In this series of posts, I will begin to explore the role of memoirs in the law and literature class.
I have always assigned memoirs in Law and Literature. This year, in my Law and Literature class, I am assigning four sets of memoirs and several autobiographical essays — more than ever before. In fact the course is bookended by reading memoirs of two independent women, at vastly different points in time — Abigail Abbott Bailey, a Congregationalist woman suffering abuse at the hands of her husband and Patricia Williams, the Columbia Law Professor.
When I took law and literature as a student, the first work we read was The Words by Jean Paul Sartre. Memoirs, I think, are fairly standard fares in law and literature. Memoirs, in a powerful way, force us to ask a central question of literary criticism: “Do you believe the author?” Believability and the law force us to consider several viewpoints of the works: did the author openly lie? did the author stretch the truth? and was the author deceived by his own artistry and construct a different world view than their reality suggests? Examining the author’s credibility impacts the way we perceive the role of legislatures and judges in assigning reasons for their decisions — “Do we really believe their rationale?” Like the Church Theology class that requires Augustine’s Confessions , law and literature should include personal tales, both from those powerfully impacted by the law, and those that are instrumental in shaping the law.
Memoirs also exist in historical settings that are not immediately clear to the reader. The writer, as it were, enveloped by historical circumstance writes from a perspective that can be judged as to its sincerity to the historical setting. Slave narratives fall into a category of providing distinctive personal experience enveloped by the historical circumstances of time and place. (For example Twelve Years a Slave: The Tale of Solomon Northup uniquely considers slavery from the perspective of one wrongfully deported under the Fugitive Slave Act.)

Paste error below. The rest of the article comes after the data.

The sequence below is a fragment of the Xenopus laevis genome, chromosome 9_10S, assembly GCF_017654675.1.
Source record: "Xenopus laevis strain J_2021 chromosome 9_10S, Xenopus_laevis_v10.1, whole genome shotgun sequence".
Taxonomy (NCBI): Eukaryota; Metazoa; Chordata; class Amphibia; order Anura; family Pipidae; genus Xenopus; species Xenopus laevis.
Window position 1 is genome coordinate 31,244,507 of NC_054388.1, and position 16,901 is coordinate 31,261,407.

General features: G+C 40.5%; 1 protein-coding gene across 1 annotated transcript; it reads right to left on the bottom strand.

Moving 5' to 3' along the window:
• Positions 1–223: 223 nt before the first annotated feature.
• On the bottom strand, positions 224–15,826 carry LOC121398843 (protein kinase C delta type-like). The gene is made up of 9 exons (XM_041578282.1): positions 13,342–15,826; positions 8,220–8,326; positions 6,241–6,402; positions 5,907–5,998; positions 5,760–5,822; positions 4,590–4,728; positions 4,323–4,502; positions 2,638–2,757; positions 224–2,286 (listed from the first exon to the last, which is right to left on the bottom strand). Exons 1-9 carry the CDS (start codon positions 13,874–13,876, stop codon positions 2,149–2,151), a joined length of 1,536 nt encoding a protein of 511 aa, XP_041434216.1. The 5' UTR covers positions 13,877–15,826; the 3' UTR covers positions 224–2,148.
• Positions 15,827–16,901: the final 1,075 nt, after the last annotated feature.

This semester I am assigning a new memoir that I believe captures perspective in historical setting quite well: Religion and Domestic Violence in Early New England: The Memoirs of Abigail Abbott Bailey, edited by Ann Taves. (We are actually kicking off the course with the work). Bailey’s memoir is a stunning treatment of law, religion and social norms. Bailey, an 18th Century Congregationalist (translation: puritan descendent) woman suffers at the hands of her controlling husband. The devout woman suffers her husband’s infidelity (occasioned by rape), incest with their daughter, and power plays. Abigail resolves to divorce her husband and settle their property. At one point, Bailey’s husband (Asa Bailey) convinces Abigail to go with him to settle their property affairs by selling their home to an unknown person some miles away. On the journey, Asa Bailey tells Abigail in effect that they were not going to settle their affairs, but rather, had just crossed over the boundary between New Hampshire and New York and that New York was a “better jurisdiction for dealing with women like you.” New York at the time did not allow divorce and so Asa Bailey transported his wife to a jurisdiction where negotiating a property settlement worked better for him.
The memoirs present an opportunity to discuss a number of themes such as: law as power; access to law and law as morality.
I hope that my students can critically examine Abigail’s memoir and that it can begin to shape the course. (We are also reading that week Young Goodman Brown by Nathaniel Hawthorne and several other perspective pieces).
What memoirs do you assign in Law and Literature? What other Memoirs should law and literature classes consider?
Other Memoirs that assign (and which I will talk about at a future date):
Patricia Williams’ Open House: Of Family, Friends, Food, Piano Lessons, and the Search for a Room of My Own
Jack Henry Abbott, In The Belly of the Beast: Letters from Prison
Henry David Thoreau, On Walden
Barbara Kingsolver, Various Essays